A Google search for the phrase
sql "case statement"
returns 127,000 results. Meanwhile, if we do a search for the phrase
sql "case expression"
we get back only 43,900 results.
Why do I bring this up? Because that's a pretty good indicator that most people think the CASE construct in SQL is a statement that somehow alters code that is executed or compiled, when in fact it is really just an expression, that simply accepts and evaluates expressions as arguments and always simply returns a single value. That's it! In fact, a good case (pun intended) can be made that it is really just a fancy function with an odd, flexible syntax, and nothing else.
We see this a lot when people try to do things like this:
ORDER BY CASE WHEN @Sort=1 THEN Col1 ASC ELSE Col1 DESC END
And, of course, it doesn't work -- note the inclusion of the sort direction indicators (ASC/DESC) within the CASE parameters. And people wonder "why isn't the case statement [sic] working" ? They treat it almost as if it were some sort of run-time conditional compilation directive, that dynamically alters the code itself regardless of what commands are put within the case parameters, and the end result is an entirely new SQL command. That's not how it works! It is just a simple function, an expression, that returns a single value. And the arguments of the CASE, like any other function or expression, can also only be expressions. You cannot stuff random snippets of T-SQL syntax in there, such as sort order indicators or references to database objects (i.e., table names), since those are not expressions that can be evaluated and returned as a single value.
I've talked a lot here about the difference between code and data, and this seems to be yet another place where the confusion surfaces. A CASE statement expression accepts and returns data, it doesn't accept and return code. It's really that simple.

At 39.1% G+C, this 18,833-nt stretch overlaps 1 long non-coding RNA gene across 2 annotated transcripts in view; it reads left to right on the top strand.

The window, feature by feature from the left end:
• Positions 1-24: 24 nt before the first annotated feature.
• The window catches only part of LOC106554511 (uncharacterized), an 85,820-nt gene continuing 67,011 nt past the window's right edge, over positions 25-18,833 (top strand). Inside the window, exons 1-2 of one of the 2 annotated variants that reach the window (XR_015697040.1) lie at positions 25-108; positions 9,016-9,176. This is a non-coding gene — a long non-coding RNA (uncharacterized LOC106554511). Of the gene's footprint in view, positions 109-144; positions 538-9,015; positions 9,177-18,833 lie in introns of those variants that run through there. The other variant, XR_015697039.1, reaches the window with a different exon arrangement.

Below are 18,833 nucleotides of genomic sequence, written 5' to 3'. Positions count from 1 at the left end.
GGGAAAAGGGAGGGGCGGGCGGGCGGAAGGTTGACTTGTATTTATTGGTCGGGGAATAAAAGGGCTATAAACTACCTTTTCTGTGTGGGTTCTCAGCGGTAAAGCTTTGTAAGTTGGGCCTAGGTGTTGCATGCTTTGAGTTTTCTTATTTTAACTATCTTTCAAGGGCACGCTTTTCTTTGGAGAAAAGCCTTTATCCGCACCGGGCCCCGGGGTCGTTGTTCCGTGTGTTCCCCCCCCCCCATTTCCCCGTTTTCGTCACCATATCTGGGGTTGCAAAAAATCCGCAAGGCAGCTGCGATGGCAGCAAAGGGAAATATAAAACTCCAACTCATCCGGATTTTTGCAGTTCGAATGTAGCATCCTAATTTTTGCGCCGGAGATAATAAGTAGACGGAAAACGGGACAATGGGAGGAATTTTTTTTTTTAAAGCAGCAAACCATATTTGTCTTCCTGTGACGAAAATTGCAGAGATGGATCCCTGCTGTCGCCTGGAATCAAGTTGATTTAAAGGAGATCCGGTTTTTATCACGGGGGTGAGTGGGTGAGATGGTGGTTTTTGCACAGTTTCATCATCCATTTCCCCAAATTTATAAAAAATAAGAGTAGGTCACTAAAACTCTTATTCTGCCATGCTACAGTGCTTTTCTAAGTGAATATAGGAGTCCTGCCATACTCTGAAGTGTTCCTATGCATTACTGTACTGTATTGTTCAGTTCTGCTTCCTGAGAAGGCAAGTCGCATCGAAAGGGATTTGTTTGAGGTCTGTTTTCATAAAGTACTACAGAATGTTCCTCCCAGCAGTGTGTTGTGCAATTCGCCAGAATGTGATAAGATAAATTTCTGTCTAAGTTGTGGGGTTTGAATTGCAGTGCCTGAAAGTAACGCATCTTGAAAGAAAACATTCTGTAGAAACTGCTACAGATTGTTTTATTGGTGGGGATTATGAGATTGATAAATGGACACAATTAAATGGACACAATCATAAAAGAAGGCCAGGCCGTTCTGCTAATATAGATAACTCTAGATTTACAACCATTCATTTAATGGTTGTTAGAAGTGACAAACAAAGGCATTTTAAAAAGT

It may help to imagine that CASE has a syntax that uses parenthesis, such as:
CASE(WHEN ... END)
which perhaps makes it more apparent that CASE is just a fancy function that returns a value. Unfortunately, that syntax is not valid; if it were, it might make code more readable -- especially for beginner -- and easier to visualize as a function or expression.
I'm sure some of the confusion comes from people with VB backgrounds, where CASE is indeed a statement, and segments of the CASE contain code that is executed, or not, depending on different conditions.
So, the next time you hear someone mention a "case statement" when discussing SQL -- stop them! That's right, just jump up in the middle of a meeting and yell "Noooo!!" and run across the room and throw hot coffee on their face! They might be a great SQL developer, and they might even personally understand exactly how a CASE works, but by using the phrase "case statement" it propagates the misunderstanding and the confusion about what CASE really is and what it does.
I hope I've made a compelling case ... and just in case this doesn't make sense, the best case scenario might be to ... ok, that's enough! Sorry! Case closed!